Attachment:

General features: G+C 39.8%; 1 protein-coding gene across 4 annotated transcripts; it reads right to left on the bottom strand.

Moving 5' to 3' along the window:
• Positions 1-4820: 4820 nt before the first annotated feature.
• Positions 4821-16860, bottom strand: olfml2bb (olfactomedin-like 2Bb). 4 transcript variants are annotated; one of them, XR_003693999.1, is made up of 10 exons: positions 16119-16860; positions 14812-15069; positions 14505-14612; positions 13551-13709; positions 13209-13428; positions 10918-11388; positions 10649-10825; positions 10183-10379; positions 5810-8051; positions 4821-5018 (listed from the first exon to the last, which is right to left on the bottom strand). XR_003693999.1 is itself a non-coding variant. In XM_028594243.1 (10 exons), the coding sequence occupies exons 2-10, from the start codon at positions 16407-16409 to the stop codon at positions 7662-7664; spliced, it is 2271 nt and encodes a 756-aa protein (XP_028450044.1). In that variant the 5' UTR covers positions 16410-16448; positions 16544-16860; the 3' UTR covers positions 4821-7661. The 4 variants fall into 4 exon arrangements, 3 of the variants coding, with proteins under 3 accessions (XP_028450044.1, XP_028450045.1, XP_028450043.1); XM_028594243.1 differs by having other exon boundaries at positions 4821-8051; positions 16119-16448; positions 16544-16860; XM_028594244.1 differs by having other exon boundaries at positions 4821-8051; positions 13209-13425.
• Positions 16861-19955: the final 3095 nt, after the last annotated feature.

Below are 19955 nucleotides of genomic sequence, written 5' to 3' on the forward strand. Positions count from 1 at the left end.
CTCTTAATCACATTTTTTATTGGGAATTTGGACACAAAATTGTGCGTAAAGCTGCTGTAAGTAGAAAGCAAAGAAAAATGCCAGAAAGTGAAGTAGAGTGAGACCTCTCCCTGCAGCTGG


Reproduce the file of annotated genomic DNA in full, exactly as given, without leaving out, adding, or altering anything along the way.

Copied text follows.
General features: G+C 39.8%; 1 protein-coding gene across 4 annotated transcripts; it reads right to left on the bottom strand.

Moving 5' to 3' along the window:
• Positions 1-4820: 4820 nt before the first annotated feature.
• Positions 4821-16860, bottom strand: olfml2bb (olfactomedin-like 2Bb). 4 transcript variants are annotated; one of them, XR_003693999.1, is made up of 10 exons: positions 16119-16860; positions 14812-15069; positions 14505-14612; positions 13551-13709; positions 13209-13428; positions 10918-11388; positions 10649-10825; positions 10183-10379; positions 5810-8051; positions 4821-5018 (listed from the first exon to the last, which is right to left on the bottom strand). XR_003693999.1 is itself a non-coding variant. In XM_028594243.1 (10 exons), the coding sequence occupies exons 2-10, from the start codon at positions 16407-16409 to the stop codon at positions 7662-7664; spliced, it is 2271 nt and encodes a 756-aa protein (XP_028450044.1). In that variant the 5' UTR covers positions 16410-16448; positions 16544-16860; the 3' UTR covers positions 4821-7661. The 4 variants fall into 4 exon arrangements, 3 of the variants coding, with proteins under 3 accessions (XP_028450044.1, XP_028450045.1, XP_028450043.1); XM_028594243.1 differs by having other exon boundaries at positions 4821-8051; positions 16119-16448; positions 16544-16860; XM_028594244.1 differs by having other exon boundaries at positions 4821-8051; positions 13209-13425.
• Positions 16861-19955: the final 3095 nt, after the last annotated feature.

Below are 19955 nucleotides of genomic sequence, written 5' to 3' on the forward strand. Positions count from 1 at the left end.
CTCTTAATCACATTTTTTATTGGGAATTTGGACACAAAATTGTGCGTAAAGCTGCTGTAAGTAGAAAGCAAAGAAAAATGCCAGAAAGTGAAGTAGAGTGAGACCTCTCCCTGCAGCTGG